There are four principal projects conducted at the Network Systems Lab:
The Scalable QoS Provision Architecture project aims to design a scalable, differentiated services WAN architecture for QoS-sensitive applications with elastic requirements using aggregated flow control and class-based label switching. From a theoretical perspective, our work provides a theory of aggregate-flow scheduling which complements the well-known per-flow theories. Akin to real-time scheduling theory showing the existence of optimal real-time schedulers (e.g., EDF, RMS), aggregate-flow theory shows that there are optimal aggregate-flow schedulers which provide the theoretical foundation for differentiated services. The Purdue Infobahn QoS Testbed is a private IP-over-SONET backbone comprised of nine Cisco 7206 VXR routers. Dr. Park has agreements with Cisco which allows IOS -- Cisco's router software -- to be modified to implement the class-based label switching algorithms for IPv4 (and IPv6) developed in the Network Systems Lab.
The Multimedia and Self-Similar Traffic Control project designs next generation end-to-end Internet protocols for QoS-sensitive transport of real-time -- MPEG I & II video/audio -- interactive, and bulk data traffic (file transfers). The traffic controls which follow the multiple time scale traffic control framework achieve significant performance improvement by exploiting large time scale predictability structure present in self-similar and heavy-tailed Internet workloads. The multiple time scale traffic control framework is able to mitigate the reactive cost of feedback traffic controls in broadband wide area networks characterized by a high delay-bandwidth product by engaging predictability information exceeding the time scale of the round-trip time. These protocols have been implemented both for TCP and UDP, and run over UNIX and Windows NT.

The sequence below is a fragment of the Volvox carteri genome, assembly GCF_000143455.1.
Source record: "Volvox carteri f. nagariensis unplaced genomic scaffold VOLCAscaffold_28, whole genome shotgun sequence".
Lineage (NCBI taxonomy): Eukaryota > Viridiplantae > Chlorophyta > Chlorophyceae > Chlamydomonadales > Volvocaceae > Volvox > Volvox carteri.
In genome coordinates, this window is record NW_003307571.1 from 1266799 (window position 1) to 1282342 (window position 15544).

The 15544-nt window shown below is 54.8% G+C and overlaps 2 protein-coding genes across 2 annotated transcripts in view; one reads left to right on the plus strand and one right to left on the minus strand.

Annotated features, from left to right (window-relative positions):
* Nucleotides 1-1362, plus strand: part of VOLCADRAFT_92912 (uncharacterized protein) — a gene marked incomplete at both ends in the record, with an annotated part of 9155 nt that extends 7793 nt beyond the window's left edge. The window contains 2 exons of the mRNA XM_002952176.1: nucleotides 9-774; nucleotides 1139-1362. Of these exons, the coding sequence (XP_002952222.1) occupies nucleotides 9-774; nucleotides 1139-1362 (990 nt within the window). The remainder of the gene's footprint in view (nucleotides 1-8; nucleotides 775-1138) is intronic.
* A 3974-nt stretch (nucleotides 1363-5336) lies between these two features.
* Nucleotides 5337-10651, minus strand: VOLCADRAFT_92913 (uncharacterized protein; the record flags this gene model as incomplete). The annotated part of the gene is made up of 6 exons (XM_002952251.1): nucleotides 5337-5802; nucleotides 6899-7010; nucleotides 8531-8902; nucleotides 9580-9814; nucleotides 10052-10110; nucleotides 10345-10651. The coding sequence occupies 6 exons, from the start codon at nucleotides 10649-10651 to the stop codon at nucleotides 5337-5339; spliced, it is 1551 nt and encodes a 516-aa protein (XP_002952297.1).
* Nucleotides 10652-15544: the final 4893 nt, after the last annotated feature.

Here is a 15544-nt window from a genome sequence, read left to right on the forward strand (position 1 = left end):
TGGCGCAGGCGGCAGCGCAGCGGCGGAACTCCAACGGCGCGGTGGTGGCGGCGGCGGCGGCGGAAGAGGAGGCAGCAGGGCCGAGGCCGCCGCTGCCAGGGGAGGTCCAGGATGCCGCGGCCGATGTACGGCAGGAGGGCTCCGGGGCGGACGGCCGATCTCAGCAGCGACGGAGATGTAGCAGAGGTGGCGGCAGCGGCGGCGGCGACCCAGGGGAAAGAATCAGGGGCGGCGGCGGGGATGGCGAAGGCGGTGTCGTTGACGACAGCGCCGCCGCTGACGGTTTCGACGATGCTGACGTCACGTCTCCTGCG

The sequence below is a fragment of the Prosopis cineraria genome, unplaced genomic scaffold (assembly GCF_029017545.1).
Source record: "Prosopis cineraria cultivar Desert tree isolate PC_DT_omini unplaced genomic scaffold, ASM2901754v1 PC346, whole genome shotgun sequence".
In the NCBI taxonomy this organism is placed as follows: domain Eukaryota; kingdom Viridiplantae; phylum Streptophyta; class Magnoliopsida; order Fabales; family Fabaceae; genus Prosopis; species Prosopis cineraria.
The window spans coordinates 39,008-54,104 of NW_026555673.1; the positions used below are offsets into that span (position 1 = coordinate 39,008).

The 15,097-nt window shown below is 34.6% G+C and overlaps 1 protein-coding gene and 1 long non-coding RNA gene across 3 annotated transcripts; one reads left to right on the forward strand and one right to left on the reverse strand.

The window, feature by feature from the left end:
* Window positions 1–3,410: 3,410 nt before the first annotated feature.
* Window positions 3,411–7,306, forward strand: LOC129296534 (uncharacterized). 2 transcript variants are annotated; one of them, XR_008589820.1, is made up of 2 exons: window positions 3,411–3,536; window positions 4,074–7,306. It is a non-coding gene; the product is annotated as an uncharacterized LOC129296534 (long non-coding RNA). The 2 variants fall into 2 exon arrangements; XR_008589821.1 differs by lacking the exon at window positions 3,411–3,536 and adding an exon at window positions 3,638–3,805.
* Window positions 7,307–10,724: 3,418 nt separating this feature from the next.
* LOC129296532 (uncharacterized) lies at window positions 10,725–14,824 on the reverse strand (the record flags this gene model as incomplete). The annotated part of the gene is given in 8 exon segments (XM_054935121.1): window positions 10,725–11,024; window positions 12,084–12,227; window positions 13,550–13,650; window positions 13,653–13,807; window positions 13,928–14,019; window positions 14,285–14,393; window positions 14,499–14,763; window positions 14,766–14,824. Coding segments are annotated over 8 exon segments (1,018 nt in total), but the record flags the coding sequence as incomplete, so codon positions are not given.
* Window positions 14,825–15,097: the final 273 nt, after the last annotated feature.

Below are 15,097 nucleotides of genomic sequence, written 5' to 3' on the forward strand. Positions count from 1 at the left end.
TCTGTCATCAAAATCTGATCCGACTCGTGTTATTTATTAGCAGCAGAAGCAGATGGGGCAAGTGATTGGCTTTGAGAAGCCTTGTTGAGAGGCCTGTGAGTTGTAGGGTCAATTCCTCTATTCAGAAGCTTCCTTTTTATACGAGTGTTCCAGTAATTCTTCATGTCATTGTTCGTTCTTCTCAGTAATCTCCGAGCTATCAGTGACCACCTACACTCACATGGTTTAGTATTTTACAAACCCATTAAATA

The DUNES project aims to provide seemless distributed scheduling by transparent load balancing, pull/push caching, communication-sensitive load balancing, and distributed real-time scheduling. QoS-sensitivity is achieved by gang scheduling which decides where -- load balancing -- and how much -- real-time scheduling -- a task is allocated with respect to available distributed resources. DUNES is implemented as an extension of Solaris UNIX (portable to Linux). Our recent work allows us to characterize distributed system workloads that are most amenable to communication-sensitive load balancing.
The Adaptive Network Security and Fault-Tolerance project integrates network security services with efficiency and QoS such that processing overhead is effectively managed and a user-specified trade-off is achieved. Critical security services (e.g., confidentiality, authentication) -- user programmable -- are proactively affected, while other user-selected services (e.g., intrusion detection, DoS monitoring) are reactively handled. AdSec is a prototype system built on top of SNMP using distributed agent technology which combines proactive and reactive service protection. More recent work includes scalable solutions to distributed denial of service attack prevention based on a novel approach called route-based distributed packet filtering.
The research projects are supported by several grants and funding assistance from government and industry (NSF ANI-9714707, ANI-9875789 [CAREER], ANI-0082861 [ITR], ESS-9806741, EIA-9972883, DARPA ATO FTN, PRF, Santa Fe Institute, Sprint, Xerox), including equipment and software support (Cisco, FORE, and Intel).
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